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Fourth in a series

Searching for a Federal Budget that Serves the People

The Congressional Progressive Caucus proposal is good but could be better
By Masao Suzuki |
July 28, 2011
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San José, CA - A proposal for a federal budget that serves working people and not the rich and corporations needs to include four points. First, a budget proposal for the people needs to recognize that the biggest economic problem right now is not the federal budget deficit, but rather an unemployment rate of almost 10% more than two years after the recession officially ended. Second, given the fact that the public debt is mainly due to wars, tax cuts for the wealthy and recessions, balancing the budget must be done in a way that cuts military spending, raises taxes on the well-to-do and increases spending in the short run to get more people back to work. Third, future funding problems for Social Security and Medicare must protect the programs by increasing funding, not by cutting back on the safety net for seniors.

One proposal that tries to do this is the Congressional Progressive Caucus’ “People’s Budget,” drawn up by the 85 members of the Progressive Caucus. This proposal has been almost totally ignored by the mainstream corporate media. A search of the New York Times, Washington Post, and Wall Street Journal show not a single mention of this proposal in a news article. This news blackout and self-censorship by the mainstream media is designed to do one thing: limit the debate to two options, the right-wing Cut, Cap, and Balance proposal that would slash social programs, cut taxes for the rich and corporations, while pushing the economy in a Depression; and the bipartisan Senate and/or Obama - House Republican deals that would go in the same direction, but just not as much.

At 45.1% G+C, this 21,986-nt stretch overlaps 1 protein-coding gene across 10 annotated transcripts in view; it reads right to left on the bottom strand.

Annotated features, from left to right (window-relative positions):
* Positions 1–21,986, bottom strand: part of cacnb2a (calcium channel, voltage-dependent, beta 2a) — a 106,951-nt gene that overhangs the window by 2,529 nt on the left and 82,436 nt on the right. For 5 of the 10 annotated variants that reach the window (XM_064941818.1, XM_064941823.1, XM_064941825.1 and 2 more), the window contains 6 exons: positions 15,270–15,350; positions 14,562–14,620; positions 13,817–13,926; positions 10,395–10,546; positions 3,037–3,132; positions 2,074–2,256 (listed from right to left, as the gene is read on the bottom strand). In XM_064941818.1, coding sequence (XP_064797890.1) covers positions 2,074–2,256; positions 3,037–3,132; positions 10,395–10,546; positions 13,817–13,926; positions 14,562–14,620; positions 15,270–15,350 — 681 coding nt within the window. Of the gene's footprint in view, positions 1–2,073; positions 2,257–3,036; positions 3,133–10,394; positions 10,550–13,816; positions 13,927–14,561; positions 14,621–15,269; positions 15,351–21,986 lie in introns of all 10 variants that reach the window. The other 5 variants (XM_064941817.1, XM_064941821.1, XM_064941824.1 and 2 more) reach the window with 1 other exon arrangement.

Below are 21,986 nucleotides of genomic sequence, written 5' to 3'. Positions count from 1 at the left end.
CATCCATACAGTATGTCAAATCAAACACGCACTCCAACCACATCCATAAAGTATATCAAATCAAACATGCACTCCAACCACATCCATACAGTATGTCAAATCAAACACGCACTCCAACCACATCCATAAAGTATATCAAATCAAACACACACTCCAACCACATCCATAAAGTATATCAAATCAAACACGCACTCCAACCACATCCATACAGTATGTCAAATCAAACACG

To its credit, the Congressional Progressive Caucus’ “People’s Budget” goes the other way. It begins with a plan to boost spending on roads, bridges, rail and other infrastructure immediately to create jobs. The People’s Budget also calls for significant cuts in military spending and ending all of the Bush-era tax cuts for the well-to-do in order to try to bring down the budget deficit. It would also increase taxes on corporations, especially on the Wall Street firms, where greed led up to the financial crisis in 2008. Last, but not least, the Progressive Caucus proposal would increase funding for Social Security by raising the cap on taxes (right now paychecks over $106,800 are not taxed, neither are interest, dividend or capital gains income that mainly goes to the wealthy). It would also expand Medicare by offering it as a ‘public option’ for individuals to purchase and by having the government negotiate lower prices for medicines.

While the “People’s Budget” is a good start, it really doesn’t go far enough to be a true budget that serves working people. In addition to infrastructure spending that would mainly aid construction workers, the federal government needs to start up a more general jobs program like the Depression-era Works Progress Administration (WPA), which directly employed millions of jobless workers. The Progressive Caucus wants to cut military spending (on top of ending the wars) by about $700 billion over ten years. But this represents only about a 10% cut. With the United States spending almost as much as the rest of the world combined, we can and should make much deeper cuts to military spending.

Offering a ‘public option,’ where individuals can buy into Medicare is not enough. What we need is to expand Medicare to all. Along with the government forcing down prices and profits of big drug companies and the savings from eliminating private, for-profit health insurance companies, this could cut total health care spending by as much as one-third (Canada, with its government health insurance, spends about 2/3 as much as the U.S. on health care). Universal federal health insurance would be big budget relief to state and local governments and schools, who would not have to pay so much for private health insurance for their workers and teachers, helping to turn back the tide of budget cuts. Private businesses that do offer health insurance benefits for their workers would have the playing field leveled and would face less pressure to cut their benefits to cut costs.

While this would require more taxes to go to Medicare, one way would be to raise the cap on earnings taxed for Social Security for the current 80% of t tax all income, making FICA a true ‘flat tax.’ This would be more than enough to insure Social Security payments, so the rest could go to Medicare.

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